Multidimensional scaling (MDS) This can be thought of as an alternative to factor analysis. In a similar way it aims to uncover underlying dimensions in the data, but a variety of measures of distance can be used. A common example is to take a matrix of distances between cities (such as that found at the front of a road atlas). Using MDS an analysis in two dimensions would produce something very similar to a map.
Multiple regression An extension of simple regression to include the effects of more than one predictor on an outcome variable.
Multivariate analysis The analysis of relationships between several variables – e.g. factor analysis.
Nominal data Scales that only categorise people, but have no logical ordering – e.g. Male/Female.
Non-response bias A major potential source of bias, particularly in postal surveys, in that responders’ opinion may differ from non-responders. For example it is typically those with extreme opinions who respond, or those who feel most involved with your organisation.
Normal distribution Graphically represented as a bell curve. Most data has a tendency to fall into this pattern, with people clustering around the mean. The shape of this curve for a variable can be calculated from the mean and standard deviation. The characteristics of the normal distribution are that 68% of scores will be within 1 standard deviation of the mean and 95% will be within 2 standard deviations. This tendency is the basis of assumptions used in confidence interval estimation and hypothesis testing.
Numerical scale A scale for which each response option has a numerical descriptor, commonly 1-5, 1-7 or 1-10. The endpoints are usually anchored to provide a direction of response, for example ‘very dissatisfied’ and ‘very satisfied’.
Open questions Questions were the respondent’s reply without explicit response categories. These are either coded at the time of interview into existing categories or post-coded.
Ordinal data Response categories can be placed in a logical order, but the distance between categories is not equivalent – e.g. Very likely – quite likely – not sure – quite unlikely – very unlikely.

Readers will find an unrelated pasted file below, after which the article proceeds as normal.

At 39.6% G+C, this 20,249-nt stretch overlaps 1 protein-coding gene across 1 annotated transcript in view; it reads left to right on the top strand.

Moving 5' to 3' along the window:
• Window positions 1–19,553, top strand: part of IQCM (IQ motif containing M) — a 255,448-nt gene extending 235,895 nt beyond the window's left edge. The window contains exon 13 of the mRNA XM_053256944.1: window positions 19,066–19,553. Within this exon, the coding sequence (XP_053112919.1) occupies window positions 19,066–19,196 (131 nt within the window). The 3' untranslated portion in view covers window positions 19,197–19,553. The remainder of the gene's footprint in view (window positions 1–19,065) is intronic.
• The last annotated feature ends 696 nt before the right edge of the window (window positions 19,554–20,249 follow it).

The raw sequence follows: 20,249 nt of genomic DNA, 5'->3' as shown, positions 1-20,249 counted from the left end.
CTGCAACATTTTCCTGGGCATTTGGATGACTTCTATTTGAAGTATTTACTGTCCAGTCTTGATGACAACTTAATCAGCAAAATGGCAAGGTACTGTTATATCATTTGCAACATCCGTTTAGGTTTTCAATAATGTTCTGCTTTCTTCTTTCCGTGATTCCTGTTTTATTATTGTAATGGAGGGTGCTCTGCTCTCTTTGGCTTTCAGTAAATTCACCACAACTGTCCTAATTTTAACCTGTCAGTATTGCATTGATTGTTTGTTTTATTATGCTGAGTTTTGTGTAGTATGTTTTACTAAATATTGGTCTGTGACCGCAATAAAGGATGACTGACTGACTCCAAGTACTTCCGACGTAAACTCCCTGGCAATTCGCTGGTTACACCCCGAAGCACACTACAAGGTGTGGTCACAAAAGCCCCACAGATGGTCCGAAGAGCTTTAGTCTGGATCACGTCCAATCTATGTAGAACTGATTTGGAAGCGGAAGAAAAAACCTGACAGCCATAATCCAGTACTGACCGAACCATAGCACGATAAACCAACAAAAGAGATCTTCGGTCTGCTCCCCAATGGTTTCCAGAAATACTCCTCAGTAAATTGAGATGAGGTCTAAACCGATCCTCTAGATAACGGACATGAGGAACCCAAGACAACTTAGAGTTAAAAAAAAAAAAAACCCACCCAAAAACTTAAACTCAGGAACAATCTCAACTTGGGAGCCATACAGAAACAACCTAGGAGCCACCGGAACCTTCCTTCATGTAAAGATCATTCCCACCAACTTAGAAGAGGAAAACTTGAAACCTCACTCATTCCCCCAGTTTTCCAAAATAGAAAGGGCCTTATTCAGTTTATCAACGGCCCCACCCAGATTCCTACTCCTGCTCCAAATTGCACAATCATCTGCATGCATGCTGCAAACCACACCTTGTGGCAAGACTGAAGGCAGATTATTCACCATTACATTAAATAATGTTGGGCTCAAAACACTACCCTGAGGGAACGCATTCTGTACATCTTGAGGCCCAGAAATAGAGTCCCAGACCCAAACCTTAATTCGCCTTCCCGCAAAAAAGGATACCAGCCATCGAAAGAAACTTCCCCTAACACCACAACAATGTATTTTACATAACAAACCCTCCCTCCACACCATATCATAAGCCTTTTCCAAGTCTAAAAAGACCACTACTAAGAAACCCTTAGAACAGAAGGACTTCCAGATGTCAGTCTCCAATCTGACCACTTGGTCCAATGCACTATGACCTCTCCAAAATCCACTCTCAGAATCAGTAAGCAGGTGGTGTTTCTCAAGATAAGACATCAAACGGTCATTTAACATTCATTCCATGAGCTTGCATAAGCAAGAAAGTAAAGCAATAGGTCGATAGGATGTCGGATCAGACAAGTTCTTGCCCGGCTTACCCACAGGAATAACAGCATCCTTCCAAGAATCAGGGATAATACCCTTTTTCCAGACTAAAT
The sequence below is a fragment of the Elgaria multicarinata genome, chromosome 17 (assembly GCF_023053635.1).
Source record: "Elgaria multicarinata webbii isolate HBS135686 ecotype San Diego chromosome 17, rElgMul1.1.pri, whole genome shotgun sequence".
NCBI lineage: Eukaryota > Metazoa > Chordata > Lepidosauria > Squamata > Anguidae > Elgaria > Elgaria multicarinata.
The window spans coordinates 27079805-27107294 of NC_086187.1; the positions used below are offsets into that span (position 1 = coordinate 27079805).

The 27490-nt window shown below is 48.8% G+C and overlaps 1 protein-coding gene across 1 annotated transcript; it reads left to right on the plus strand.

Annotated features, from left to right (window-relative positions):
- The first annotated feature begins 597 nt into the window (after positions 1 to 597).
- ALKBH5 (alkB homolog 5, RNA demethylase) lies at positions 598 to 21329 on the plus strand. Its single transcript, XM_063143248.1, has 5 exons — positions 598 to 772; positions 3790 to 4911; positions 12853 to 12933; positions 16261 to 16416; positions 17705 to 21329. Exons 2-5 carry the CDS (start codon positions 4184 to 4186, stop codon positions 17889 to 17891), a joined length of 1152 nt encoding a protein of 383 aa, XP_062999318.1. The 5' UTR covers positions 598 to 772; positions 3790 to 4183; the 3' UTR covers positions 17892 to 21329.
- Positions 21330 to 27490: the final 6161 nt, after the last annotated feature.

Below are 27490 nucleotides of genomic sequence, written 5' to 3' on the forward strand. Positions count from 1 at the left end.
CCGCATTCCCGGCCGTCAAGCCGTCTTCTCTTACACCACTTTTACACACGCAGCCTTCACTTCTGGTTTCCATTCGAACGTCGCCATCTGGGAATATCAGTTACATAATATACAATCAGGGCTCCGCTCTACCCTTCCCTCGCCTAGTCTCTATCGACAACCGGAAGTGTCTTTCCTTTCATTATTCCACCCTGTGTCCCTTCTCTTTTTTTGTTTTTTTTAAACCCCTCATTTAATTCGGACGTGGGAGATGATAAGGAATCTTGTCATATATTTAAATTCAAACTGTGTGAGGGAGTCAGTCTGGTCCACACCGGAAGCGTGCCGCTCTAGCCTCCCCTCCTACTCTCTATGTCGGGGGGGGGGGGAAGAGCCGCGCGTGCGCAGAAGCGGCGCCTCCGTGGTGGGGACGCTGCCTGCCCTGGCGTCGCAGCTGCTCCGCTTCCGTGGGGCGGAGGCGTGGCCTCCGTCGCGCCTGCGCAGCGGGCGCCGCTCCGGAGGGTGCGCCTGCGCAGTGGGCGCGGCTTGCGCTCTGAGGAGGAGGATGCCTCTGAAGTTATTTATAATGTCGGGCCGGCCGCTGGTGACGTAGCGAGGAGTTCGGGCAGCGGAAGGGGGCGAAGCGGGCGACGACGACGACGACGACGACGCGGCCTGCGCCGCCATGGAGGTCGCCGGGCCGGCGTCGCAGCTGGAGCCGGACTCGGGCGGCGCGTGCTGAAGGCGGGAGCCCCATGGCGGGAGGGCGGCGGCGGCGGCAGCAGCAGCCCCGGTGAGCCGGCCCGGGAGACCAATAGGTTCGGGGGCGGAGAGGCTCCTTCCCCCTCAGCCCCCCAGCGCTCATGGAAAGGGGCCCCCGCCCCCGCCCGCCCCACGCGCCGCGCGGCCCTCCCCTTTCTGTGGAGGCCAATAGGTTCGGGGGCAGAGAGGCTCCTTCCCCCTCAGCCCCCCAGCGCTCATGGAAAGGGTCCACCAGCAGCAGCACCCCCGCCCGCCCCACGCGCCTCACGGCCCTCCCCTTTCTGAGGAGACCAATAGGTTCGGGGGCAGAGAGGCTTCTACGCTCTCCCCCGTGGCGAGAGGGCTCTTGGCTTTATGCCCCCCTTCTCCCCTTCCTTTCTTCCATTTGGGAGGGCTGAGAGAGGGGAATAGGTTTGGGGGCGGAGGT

Osgood scale See semantic differential scale.
Outcome variable See dependent variable.
Part correlation See semipartial correlation.
Partial correlation The correlation between two numerical variables having accounted for the effects of other variables. This could be used to assess the independent contribution to overall satisfaction of ‘staff friendliness’ having removed a similar variable such as ‘staff helpfulness’.
Partial Least Squares (PLS) A technique producing very similar models to Principal Components Regression or Structural Equation Modelling in which the latent variables are constructed in a way that maximises their covariance with the dependent variable.
Pilot surveys A survey conducted prior to the main survey using the same instrument, used to assess the questionnaire for potential problems such as respondent confusion or poor routing of questions.
Population The group from which a sample is taken, e.g. all of an organisation’s customers for CSM.
Postal survey Any survey in which the questionnaire is administered by post. A mail survey in American usage.
Post-coding Coding the answers to a question after the survey is complete.
Pratt’s relative importance A measure of relative importance that can be thought of as combining a predictor’s total and direct effects on the outcome variable. Calculated as the product of a variable’s correlation and beta coefficient.
Pre-coding The process of determining in advance the categories within which respondents’ answers will fall.
Predictor variable See independent variable.
Primary data Data collected specifically for the question of interest – the CSM survey produces primary data.
Principal Components Analysis (PCA) A type of factor analysis.
Principal Components Regression (PCR) A form of multiple regression in which the predictor variables are first put through a PCA in order to produce a smaller set of unrelated variables, simplifying the data and eliminating the problem of collinearity.
Probability sampling See random sampling.
Probing A prompt from the interviewer to encourage more explanation or clarification of an answer. These do not suggest answers or lead respondents but tend to be very general: ‘Anything else’, ‘In what way?’, or even just sounds such as ‘uh-huh’.
Projective techniques Common in qualitative research, these are a battery of techniques that aim to overcome barriers of communication based on embarrassment, eagerness to please, giving socially-acceptable answers etc. Examples include theme boards, the ‘Friendly Martian’ and psychodrama.
Psychodrama A projective technique also known as role playing. Participants are assigned roles and asked to improvise a short play.
Qualitative research Research that aims not at measurement but at understanding. Sample sizes are small and techniques tend to be very loosely structured. Techniques used include focus groups and depth interviews.